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[Opinion] The Werther Effect

Posted February. 12, 2007 07:41,   


It is hard to find a greater novel than “The Sorrow of Young Werther” that talks about the agony of not being loved by someone as much as one loves. Goethe emerged as a star in the literary world at the young age of 25 thanks to this novel based on one of his friend’s and his disappointments in love. However, the suicide of the novel’s main character, Werther, after anguishing over his unachievable love, led to numerous copycat suicides. Some parts of Europe stopped publishing the novel as a consequence.

Werther in the novel chose to take his own life, but Goethe himself lived a long life. He died at 83. Goethe led a life full of energy and passion, tirelessly exploring life, the universe, politics, and women. Even excluding two marriages, he vigorously did literary work, dating many women at the same time. Germany’s leading pessimistic philosopher Schopenhauer abhorred life and women all his life and almost fled to Frankfurt am Main in horror of cholera until he died at 72 years old. Living a life until the age of 72 was relatively rare by the standards of that time.

The “Werther effect” refers to the phenomenon in which copycat suicides increase after a celebrity commits suicide. This happened in Korea when actress Lee Eun-joo committed suicide back in February 2005. According to police statistics, in February 2005 a total of 738 people committed suicide, but in March after Lee’s suicide was given prominent coverage, the number of people who took their own lives soared to 1,313, a 1.78 times more than the previous month.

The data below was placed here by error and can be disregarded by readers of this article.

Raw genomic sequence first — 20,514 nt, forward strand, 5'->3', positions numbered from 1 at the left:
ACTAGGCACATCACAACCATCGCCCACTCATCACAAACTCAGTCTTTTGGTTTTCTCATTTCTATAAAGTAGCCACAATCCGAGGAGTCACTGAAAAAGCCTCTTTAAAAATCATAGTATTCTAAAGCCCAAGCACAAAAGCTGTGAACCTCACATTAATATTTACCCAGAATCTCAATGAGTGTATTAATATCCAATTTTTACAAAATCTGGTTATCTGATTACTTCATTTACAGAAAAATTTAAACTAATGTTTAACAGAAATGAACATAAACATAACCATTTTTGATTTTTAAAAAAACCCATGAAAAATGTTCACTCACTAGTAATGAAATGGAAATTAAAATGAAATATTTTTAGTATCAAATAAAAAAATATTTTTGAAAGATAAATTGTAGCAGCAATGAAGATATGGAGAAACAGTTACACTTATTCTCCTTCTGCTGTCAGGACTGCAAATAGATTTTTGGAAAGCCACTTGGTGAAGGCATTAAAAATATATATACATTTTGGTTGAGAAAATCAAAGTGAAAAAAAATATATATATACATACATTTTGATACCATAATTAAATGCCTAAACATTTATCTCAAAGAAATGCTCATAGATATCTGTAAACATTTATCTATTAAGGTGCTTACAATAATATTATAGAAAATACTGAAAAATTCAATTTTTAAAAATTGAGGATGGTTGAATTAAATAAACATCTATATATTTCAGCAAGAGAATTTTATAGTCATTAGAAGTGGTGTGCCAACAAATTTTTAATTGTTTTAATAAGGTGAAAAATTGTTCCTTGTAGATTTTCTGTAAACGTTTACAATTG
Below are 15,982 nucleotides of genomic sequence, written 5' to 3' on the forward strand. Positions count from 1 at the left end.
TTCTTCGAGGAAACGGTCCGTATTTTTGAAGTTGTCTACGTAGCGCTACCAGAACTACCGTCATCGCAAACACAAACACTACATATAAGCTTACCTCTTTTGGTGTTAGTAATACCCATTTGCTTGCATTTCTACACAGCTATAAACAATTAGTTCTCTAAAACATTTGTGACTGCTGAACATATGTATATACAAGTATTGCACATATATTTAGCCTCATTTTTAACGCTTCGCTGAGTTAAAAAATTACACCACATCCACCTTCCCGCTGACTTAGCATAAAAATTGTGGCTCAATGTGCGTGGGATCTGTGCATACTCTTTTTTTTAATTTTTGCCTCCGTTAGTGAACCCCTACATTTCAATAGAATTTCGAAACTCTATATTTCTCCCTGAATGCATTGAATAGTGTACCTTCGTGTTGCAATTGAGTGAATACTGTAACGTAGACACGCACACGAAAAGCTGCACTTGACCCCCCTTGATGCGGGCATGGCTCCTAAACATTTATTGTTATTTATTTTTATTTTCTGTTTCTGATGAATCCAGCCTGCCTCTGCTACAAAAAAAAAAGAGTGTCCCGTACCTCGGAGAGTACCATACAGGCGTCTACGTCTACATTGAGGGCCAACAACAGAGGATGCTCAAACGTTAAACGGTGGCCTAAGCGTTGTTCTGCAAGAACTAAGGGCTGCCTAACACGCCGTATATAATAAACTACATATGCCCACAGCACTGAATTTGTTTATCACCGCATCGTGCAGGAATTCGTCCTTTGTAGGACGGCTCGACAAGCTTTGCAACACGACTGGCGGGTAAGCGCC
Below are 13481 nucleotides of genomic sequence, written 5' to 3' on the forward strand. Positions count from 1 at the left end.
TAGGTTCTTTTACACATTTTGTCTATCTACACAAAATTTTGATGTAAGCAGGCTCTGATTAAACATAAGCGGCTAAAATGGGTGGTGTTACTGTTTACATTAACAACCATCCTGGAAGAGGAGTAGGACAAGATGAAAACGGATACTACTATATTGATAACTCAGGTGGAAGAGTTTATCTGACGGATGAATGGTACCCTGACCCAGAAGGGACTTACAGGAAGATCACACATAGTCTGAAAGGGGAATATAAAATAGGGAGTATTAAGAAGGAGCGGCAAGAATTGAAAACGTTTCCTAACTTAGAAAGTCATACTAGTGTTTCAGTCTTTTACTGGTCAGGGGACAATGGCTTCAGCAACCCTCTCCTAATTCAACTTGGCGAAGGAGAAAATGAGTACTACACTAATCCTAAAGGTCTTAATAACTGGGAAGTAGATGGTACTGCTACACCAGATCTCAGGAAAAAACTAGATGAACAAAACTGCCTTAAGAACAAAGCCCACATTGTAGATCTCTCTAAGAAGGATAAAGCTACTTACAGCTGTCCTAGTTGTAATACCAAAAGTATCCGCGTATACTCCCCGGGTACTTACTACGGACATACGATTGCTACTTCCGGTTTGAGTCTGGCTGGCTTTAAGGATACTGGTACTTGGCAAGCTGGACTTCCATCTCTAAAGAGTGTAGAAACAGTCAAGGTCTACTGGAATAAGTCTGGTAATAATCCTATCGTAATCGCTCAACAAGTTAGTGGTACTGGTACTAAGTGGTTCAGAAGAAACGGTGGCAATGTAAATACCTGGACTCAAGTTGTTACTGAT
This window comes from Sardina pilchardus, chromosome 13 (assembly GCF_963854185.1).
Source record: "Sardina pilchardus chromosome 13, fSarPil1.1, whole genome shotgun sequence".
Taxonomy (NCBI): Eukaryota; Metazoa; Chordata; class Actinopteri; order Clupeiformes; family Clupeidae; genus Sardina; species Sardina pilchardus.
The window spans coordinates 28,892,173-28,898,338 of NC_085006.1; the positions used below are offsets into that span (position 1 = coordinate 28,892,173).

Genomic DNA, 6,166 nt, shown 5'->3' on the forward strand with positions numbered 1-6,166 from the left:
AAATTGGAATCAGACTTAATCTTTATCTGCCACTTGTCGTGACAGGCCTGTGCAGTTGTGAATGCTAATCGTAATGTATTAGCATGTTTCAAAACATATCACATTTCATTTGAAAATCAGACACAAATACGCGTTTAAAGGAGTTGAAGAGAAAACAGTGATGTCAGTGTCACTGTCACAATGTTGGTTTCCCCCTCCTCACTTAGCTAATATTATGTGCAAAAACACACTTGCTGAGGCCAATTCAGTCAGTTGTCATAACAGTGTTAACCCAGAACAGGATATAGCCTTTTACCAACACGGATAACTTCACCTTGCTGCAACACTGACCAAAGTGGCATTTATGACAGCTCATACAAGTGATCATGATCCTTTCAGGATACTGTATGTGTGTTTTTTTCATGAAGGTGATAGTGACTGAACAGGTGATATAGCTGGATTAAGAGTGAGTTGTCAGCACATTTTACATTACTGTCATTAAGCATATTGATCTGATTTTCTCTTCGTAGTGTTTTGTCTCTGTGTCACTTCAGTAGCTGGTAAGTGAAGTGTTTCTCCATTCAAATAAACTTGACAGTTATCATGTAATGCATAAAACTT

The “Werther effect” has again gained public attention following suicides by the singer Yooni and actress Chung Da-bin. Copycat suicides might not be just groundless fears as people experience confusion of values and have a strong mimetic desire.

Some say suicide is a social murder. This means a society with many suicides is not a healthy one. Korea, whose suicide rate is the highest among OECD members, seems to fall into this category. Last week, a judge ordered a defendant to shout the word “suicide (jasal in Korean) ” 10 times. The judge did so to let the defendant know the word “jasal” sounds like “salja (let’s live)” in Korean backwards. The American philosopher Emerson said, “Imitation is suicide,” but it is sad that people imitate suicide. We shouldn’t say that people in their 20s have lived enough.

Editorial Writer Chung Seong-hee, shchung@donga.com